Book stores fight for survival in Lake County
Sue Boucher, who owns the Lake Forest Book Store, poses for a portrait at her shop on Feb. 5. | Curtis Lehmkuhl~Sun-Times Media
Updated: February 19, 2013 8:00AM
According to Barnes & Noble, the company has no plans at this time to close its locations in Lincolnshire and Vernon Hills.
That’s good news because other than those two stores, there are few other places in the area to buy books.
The national book, CD and DVD giant caused a stir last week when reports surfaced that it planned to close approximately 200 of its 689 stores in the next 10 years. Barnes & Noble said those reports reflected the average number of unprofitable stores the company already close annually.
But the idea of Vernon Hills or Lincolnshire losing its primary book stores still stirred up concern from residents.
Mary Ellen Keating, Barnes & Noble spokesperson, said local readers had nothing to fear.
“We have no plans to close stores in Illinois,” she wrote in an e-mail on Friday.
And though the chain is moving steadily toward online sales — shoppers at both local locations are greeted by numerous large signs promoting the company’s Nook e-reader — Lake County’s demographics is helping the two locations survive, Keating said,
Partly because there is little competition. Buffalo Grove has no big-box bookstores, and the only independently owned new-book seller in the area is located in Lake Forest.
Sue Boucher, owner of the Lake Forest Book Store, said she works diligently to extend her operation’s presence beyond her 1,800-square-foot store at 680 N. Western Ave. The key to that, she said, is the programs she sponsors at the Vernon Area Public Library, among other numerous events.
“We have made partnerships with many libraries in Lake County, and several in Cook,” she said. “We’ve found that all these different libraries have different markets.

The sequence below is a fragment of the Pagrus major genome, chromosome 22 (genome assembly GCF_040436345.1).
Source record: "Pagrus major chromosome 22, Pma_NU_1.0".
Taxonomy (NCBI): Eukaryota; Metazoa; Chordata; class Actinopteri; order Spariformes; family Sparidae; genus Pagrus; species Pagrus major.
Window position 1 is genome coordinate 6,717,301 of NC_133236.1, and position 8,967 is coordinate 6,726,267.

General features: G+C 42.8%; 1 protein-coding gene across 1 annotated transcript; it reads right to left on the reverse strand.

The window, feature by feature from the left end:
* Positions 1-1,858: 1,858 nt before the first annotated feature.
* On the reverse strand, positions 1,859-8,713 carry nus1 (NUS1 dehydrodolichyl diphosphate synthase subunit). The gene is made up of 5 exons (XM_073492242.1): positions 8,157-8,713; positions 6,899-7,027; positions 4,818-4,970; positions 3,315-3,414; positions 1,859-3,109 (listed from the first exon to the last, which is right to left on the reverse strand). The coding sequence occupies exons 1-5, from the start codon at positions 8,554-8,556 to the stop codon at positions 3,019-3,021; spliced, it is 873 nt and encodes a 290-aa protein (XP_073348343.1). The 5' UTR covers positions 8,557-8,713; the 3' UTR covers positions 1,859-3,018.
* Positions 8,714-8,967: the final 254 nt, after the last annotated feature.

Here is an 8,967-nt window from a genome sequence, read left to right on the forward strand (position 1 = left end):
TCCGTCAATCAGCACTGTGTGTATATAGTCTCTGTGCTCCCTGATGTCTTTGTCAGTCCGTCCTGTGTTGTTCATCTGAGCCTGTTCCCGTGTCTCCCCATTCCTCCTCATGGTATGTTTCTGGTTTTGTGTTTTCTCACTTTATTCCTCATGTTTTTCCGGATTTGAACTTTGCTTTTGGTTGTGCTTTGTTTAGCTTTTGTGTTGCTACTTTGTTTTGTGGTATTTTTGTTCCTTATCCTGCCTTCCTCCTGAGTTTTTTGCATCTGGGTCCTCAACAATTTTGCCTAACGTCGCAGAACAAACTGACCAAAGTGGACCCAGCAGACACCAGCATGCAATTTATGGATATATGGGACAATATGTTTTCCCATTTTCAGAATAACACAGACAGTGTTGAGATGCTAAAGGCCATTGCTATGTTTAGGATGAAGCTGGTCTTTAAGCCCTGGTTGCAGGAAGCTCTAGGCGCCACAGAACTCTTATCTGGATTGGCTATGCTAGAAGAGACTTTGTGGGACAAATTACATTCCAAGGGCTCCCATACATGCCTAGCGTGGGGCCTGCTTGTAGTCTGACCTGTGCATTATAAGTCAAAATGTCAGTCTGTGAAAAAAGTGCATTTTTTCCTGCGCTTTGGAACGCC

“What we’ve done,” Boucher said, “is figure out other places to sell books.”
The question that remains, though, is how much appetite Lake County will have for hard-copy books going forward.
Officials at the Buffalo Grove Area Chamber of Commerce lamented the loss in recent years of Books Again, formerly in the Town Center, and Half-Price Books, which closed at the intersection of state Route 22 and Buffalo Grove Road.
Boucher noted that, with every small store that goes under, Barnes & Noble and Amazon gain more control of the market — and the five major publishers.
“It affects the business of book-selling,” she said. “The less outlets there are for books, the less books are going to get published.”
But while the big suppliers move more toward digital books on their own e-readers, Boucher said she still sees a future in the hard copy. She sells a few digital copies on her website, but does much of her business by bringing in authors for face-to-face interactions with readers. Old-fashioned marketing can still thrive in Lake County, she said.
“That’s the plan,” she said. “I think independents are feeling a lot more positive. We’ll just work hard at it.”